The opening session of the UN Fourth Committee on decolonisation was dominated by a joint verbal assault on Britain by South American countries over the issue of the Falkland Islands. One after another, representatives of governments in the region called on the UK to enter into dialogue with Argentina over the sovereignty of the Islands, which are claimed by the government in Buenos Aires.
The response from Britain was as firm as it was swift, and echoed the line taken by London then rejecting Spanish advances over Gibraltar, reports the Gibraltar Chronicle that is covering the event since Chief Minister Fabian Picardo addressed the Fourth Committee.
In a right of reply at the close of the session, the British representative said the UK had no doubt about its sovereignty over the Falkland Islands and its surrounding islets and waters.
The UK official told the committee that Britain attaches great importance to the principle of self determination and added: “That principle underlines our position on the Falkland Islands”.
“There can be no negotiations on the sovereignty of the Falkland Islands unless and until such time as the Islanders so wish,” she said.
“The United Kingdom’s relationship with all its overseas territories is a modern one based on partnership, shared values and the right of each territory to determine its own future.”
The UK was fully committed to protecting the right of the Falkland Islanders to determine their own social, political and economic future, she later added.
She recalled that the democratically elected representatives of the Falklands Islands had asked the Special Committee to respect the principle of self-determination and reiterated the historical fact that the Islands had no indigenous people. They confirmed that the Falklands Islands had been peacefully settled over a century and a half by their ancestors and they had no desire other than to be left to live in peace. She said the representatives had also expressed their disappointment after the President of Argentina had refused their invitation to meet and listen to their views.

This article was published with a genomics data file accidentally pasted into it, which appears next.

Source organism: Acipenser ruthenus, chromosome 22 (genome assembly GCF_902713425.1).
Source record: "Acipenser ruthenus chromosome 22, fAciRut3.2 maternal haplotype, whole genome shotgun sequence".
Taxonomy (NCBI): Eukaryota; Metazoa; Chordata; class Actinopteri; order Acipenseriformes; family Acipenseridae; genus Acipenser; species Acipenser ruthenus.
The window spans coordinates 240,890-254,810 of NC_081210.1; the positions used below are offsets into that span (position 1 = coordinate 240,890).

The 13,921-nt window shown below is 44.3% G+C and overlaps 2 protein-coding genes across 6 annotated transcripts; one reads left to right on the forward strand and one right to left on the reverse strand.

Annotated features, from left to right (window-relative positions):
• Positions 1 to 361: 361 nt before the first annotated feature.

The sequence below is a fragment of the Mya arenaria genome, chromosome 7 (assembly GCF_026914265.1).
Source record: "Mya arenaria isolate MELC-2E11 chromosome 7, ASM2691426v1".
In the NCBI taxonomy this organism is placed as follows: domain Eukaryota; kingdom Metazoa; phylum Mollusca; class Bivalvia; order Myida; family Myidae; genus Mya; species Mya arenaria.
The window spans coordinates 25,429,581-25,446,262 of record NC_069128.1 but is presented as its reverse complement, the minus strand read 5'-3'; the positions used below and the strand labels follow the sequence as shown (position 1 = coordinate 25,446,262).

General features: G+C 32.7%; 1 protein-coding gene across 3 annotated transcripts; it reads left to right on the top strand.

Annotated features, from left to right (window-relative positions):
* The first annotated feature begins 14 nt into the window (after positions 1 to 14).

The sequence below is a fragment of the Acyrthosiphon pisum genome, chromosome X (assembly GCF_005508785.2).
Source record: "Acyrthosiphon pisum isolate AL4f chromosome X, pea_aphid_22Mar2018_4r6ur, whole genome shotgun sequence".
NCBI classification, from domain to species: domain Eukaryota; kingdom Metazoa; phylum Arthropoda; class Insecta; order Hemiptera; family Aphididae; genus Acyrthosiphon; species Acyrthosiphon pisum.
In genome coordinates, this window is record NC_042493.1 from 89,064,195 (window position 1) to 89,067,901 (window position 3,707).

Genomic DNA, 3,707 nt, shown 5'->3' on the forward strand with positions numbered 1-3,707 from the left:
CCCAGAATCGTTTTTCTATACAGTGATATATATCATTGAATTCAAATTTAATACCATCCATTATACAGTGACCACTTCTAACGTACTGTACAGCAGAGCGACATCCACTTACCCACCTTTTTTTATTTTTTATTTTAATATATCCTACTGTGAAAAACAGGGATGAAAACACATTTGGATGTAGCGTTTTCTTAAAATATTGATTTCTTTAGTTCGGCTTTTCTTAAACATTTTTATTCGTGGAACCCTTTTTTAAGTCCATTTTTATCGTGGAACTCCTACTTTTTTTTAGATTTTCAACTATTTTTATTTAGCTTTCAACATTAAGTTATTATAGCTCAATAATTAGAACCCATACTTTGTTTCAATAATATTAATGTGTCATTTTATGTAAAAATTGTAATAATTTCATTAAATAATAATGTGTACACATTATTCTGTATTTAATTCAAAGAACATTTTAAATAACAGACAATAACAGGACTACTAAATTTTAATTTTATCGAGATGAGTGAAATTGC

The most robust intervention from the South American countries came, unsurprisingly, from Argentina. Mateo Estreme, Chargé d’Affairs at the Argentine mission to the UN, said the Malvinas had been usurped from Argentina in 1833 and illegally occupied by Britain since.
In analysing the Argentine position, he sought to differentiate the territory and its people as two separate things, and rubbished the Falkland Islanders’ plan to hold a referendum on their future next year. “There is in fact a ‘colonial situation’ but not a ‘colonised people’” Estreme said.
“To allow the British population on the Islands to become the arbitrator of a dispute to which their own country is a party distorts the right of self determination of peoples because there is not a people subject to the subjugation, domination or exploitation of a colonial power.”
“In this sense, the announced ‘referendum’ is an illegal, spurious and tautological exercise as it is promoted by the British to ask British citizens if they want to continue to be British” said the Argentine representative who added that “this is a serious distortion of the spirit of self determination as well as a serious violation of Argentina’s territorial integrity.”
Many of the speakers from the South American countries also expressed concern over oil exploration activities in the waters around the Falkland Islands and over Britain’s military presence there.
The latter includes military exercises involving, among other things, the firing of missiles from the Falkland Islands over the coming fortnight. Britain says its military presence and the exercises are routine and take place annually.
Estreme accused Britain of taking advantage of its position as a permanent member of the UN Security Council and said the UK was abandoning its responsibilities by refusing to enter into dialogue with Argentina.